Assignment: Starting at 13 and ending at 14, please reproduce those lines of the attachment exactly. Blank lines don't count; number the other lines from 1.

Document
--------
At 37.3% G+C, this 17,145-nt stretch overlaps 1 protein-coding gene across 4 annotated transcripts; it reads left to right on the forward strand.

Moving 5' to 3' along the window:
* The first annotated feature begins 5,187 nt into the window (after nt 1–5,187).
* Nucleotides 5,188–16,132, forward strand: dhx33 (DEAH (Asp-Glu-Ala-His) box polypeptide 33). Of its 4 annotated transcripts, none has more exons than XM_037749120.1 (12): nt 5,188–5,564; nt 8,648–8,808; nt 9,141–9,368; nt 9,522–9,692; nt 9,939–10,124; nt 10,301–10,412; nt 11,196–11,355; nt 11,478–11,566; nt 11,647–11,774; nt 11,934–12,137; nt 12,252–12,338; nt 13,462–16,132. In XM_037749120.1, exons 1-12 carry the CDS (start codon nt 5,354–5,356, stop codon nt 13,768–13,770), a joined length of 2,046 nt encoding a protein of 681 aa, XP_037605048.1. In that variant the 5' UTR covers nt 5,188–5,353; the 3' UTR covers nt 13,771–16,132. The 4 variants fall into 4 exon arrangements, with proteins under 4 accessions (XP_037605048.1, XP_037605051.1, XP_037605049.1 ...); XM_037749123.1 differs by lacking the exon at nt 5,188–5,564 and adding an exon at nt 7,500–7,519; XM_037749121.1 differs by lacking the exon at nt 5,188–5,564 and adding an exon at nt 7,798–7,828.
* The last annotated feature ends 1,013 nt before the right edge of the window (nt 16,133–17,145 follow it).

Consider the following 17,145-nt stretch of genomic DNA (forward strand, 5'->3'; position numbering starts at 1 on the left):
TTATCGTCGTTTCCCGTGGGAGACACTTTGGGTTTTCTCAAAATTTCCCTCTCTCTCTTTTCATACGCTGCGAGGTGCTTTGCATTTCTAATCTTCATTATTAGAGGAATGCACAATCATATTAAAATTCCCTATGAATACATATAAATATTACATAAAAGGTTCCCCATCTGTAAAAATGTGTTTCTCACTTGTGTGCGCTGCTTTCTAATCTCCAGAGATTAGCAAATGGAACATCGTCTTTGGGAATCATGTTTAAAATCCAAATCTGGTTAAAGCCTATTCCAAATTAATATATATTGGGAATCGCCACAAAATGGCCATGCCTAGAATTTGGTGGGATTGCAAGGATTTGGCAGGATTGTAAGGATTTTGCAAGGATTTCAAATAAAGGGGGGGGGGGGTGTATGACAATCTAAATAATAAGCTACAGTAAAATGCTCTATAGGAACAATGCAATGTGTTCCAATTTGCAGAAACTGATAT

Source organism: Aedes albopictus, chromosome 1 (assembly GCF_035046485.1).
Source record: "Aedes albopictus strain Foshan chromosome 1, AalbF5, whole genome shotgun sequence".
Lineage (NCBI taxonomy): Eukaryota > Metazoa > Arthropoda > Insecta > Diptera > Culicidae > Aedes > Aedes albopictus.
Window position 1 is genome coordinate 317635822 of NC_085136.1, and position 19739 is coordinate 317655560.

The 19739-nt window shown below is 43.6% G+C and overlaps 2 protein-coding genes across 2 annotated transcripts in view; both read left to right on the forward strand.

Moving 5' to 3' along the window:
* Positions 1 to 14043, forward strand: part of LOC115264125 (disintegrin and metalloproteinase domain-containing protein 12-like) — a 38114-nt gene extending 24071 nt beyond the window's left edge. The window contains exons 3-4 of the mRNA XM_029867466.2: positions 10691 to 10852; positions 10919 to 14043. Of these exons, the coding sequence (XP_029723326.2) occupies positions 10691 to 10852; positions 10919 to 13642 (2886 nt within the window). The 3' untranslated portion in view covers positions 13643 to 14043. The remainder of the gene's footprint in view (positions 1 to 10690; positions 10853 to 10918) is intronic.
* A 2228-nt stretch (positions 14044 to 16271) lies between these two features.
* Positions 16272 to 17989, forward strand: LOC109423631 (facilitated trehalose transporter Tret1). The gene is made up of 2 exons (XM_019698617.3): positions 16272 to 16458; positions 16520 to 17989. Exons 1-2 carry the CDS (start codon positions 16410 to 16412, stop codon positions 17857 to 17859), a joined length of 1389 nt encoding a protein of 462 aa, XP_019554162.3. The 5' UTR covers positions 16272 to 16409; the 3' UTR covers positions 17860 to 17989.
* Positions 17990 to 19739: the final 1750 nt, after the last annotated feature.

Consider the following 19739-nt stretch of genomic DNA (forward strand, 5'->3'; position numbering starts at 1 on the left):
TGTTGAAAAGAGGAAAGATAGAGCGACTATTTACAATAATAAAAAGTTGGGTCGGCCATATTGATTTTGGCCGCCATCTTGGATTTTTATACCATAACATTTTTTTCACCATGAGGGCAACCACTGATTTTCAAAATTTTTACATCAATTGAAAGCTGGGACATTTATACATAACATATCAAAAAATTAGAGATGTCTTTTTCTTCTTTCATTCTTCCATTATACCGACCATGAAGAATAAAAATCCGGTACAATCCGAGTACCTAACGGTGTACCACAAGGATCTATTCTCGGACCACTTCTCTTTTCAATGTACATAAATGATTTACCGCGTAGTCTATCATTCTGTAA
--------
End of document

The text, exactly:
Moving 5' to 3' along the window:
* Positions 1 to 14043, forward strand: part of LOC115264125 (disintegrin and metalloproteinase domain-containing protein 12-like) — a 38114-nt gene extending 24071 nt beyond the window's left edge. The window contains exons 3-4 of the mRNA XM_029867466.2: positions 10691 to 10852; positions 10919 to 14043. Of these exons, the coding sequence (XP_029723326.2) occupies positions 10691 to 10852; positions 10919 to 13642 (2886 nt within the window). The 3' untranslated portion in view covers positions 13643 to 14043. The remainder of the gene's footprint in view (positions 1 to 10690; positions 10853 to 10918) is intronic.